Letter Grades: Letter grades are assigned based on the percentage of available points obtained by a student. 100% to 90% guarantees an A, 89% to 80% guarantees a B, and so on. The instructor reserves the option of relaxing the cut-offs for a letter grade in special circumstances. Plus and minus grades will be used for this course.
Lectures: Students are expected to attend all class lectures. Failure to do so will be considered a lack of interest in success on the part of the student. It is very important that you do the assigned reading and come to class prepared to participate (listen actively, ask questions, and answer questions).
Laboratories: It is especially important that you attend all labs. If you miss a lab due to illness or another emergency, you must attend another lab section during the same week to receive credit for that week's lab. The meeting times of all lab sections are posted on the class page. After the week has passed, you will not be able to make up that week's lab.
Exams: If you must miss an exam due to illness you must e-mail or telephone the instructor before the scheduled time and perhaps something can be arranged to avoid a zero for this exam. Failure to notify the instructor prior to the scheduled time will produce an automatic zero for the exam.
The programs that you write are your way of telling the instructor about your mastery of this course. Because this is a course about writing programs you are expected to take these assignments very seriously. All of your programs must be clearly different than those turned in by others in the class and represent a unique and special effort on your part.
Cooperation and exchange of ideas with other students are encouraged. However, you are responsible for your own work. Examples of cooperation that are OK: talking with someone about approaches to the assignment; showing someone what your error is, discussing a particular programming problem that you are having. Examples of cooperation that are not OK: taking someone else's program and modifying it, examining someone else's solution in detail, having someone type at your computer. Any cases involving suspected academic dishonesty result in a grade of zero for the assignment. See Student Responsibilities - Academic Honesty at http://www.unca.edu/catalog/academicregs.html#grading.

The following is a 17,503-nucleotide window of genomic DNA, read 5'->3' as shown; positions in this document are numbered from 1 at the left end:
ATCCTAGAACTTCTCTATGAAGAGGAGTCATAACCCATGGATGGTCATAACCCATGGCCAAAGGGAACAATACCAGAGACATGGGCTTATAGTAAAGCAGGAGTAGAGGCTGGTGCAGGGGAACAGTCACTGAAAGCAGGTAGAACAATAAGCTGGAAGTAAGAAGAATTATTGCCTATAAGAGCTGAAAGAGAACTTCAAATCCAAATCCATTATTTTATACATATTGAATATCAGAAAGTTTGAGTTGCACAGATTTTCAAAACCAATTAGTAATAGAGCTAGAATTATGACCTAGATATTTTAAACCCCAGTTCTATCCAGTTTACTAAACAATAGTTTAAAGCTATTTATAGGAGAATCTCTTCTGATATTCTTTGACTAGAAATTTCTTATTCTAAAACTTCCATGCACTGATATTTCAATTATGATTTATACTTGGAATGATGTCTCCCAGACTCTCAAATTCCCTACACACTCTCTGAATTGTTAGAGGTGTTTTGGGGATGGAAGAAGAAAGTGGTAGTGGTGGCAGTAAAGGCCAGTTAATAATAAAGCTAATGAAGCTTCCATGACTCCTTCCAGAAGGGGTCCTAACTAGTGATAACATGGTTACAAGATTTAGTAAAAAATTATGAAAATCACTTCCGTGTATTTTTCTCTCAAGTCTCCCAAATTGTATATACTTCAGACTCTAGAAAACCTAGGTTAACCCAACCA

There are two kinds of assignments: programming projects and short homework.
Programming projects will be assigned in class at least two weeks before the program is due. A programming project is an individual assignment and is not a team assignmant. A late penalty of two points per day late will be asessed. A project more than one week late will not be accepted. Begin your project early to help avoid the possibility of a late turn in.
Short homework will be assigned in class one week before it is due. Late homework will not be accepted.
All programming assignments (programming projects or short homeworks) must be submitted as demonstrated in lab01. It is your responsibility to insure that your assignment is submitted correctly.
Your instructor will periodically communicate with you through e-mail to your bulldog account (yourName@bulldog.unca.edu). These communications will typically be regarding assignments. You must periodically check this e-mail account for messages and to insure that new messages can be received (i.e., that your mailbox is not full).